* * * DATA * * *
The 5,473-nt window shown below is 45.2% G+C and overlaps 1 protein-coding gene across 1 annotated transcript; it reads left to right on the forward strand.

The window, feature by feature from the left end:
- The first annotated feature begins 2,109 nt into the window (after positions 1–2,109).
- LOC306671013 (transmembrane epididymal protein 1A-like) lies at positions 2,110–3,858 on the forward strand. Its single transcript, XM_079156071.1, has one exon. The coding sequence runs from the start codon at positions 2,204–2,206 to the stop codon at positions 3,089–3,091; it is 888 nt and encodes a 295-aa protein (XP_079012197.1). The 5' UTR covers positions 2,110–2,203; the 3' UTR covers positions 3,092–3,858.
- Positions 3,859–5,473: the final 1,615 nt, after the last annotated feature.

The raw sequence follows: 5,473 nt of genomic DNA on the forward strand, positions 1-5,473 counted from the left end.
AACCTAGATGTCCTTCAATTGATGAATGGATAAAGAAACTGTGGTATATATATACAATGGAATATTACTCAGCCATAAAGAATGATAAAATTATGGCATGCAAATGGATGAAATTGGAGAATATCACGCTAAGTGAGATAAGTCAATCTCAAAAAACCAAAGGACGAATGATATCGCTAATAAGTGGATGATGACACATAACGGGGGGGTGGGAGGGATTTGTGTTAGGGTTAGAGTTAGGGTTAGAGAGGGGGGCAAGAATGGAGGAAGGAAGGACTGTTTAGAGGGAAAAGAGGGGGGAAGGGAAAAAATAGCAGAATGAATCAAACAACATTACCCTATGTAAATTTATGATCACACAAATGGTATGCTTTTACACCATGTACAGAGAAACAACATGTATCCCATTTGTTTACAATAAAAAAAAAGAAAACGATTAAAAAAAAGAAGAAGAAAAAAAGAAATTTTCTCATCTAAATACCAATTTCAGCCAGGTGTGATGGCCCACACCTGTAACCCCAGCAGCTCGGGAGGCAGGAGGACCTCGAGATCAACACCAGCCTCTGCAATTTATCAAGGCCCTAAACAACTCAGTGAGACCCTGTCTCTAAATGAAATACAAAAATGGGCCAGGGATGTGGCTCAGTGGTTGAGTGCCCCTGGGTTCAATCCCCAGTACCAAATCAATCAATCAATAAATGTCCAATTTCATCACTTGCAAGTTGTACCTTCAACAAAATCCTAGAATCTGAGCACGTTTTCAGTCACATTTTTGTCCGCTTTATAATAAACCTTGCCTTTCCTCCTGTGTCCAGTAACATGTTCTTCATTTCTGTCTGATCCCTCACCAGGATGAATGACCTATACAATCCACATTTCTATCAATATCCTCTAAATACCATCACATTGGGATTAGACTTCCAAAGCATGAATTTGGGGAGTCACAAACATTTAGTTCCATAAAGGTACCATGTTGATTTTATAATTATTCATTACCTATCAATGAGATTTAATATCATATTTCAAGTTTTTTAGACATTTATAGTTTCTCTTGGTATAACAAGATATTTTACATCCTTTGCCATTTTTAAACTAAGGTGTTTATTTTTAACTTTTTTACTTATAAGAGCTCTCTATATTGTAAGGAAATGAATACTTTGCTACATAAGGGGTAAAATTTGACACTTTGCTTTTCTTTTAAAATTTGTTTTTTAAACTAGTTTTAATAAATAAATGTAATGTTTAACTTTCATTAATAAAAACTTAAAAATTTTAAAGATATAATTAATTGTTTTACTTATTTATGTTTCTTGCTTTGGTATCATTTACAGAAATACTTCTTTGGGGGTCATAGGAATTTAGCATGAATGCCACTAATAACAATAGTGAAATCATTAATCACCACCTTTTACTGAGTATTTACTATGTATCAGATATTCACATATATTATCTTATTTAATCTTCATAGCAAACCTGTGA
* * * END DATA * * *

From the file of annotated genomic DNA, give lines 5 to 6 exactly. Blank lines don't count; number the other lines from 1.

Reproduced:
- Positions 3,859–5,473: the final 1,615 nt, after the last annotated feature.

The raw sequence follows: 5,473 nt of genomic DNA on the forward strand, positions 1-5,473 counted from the left end.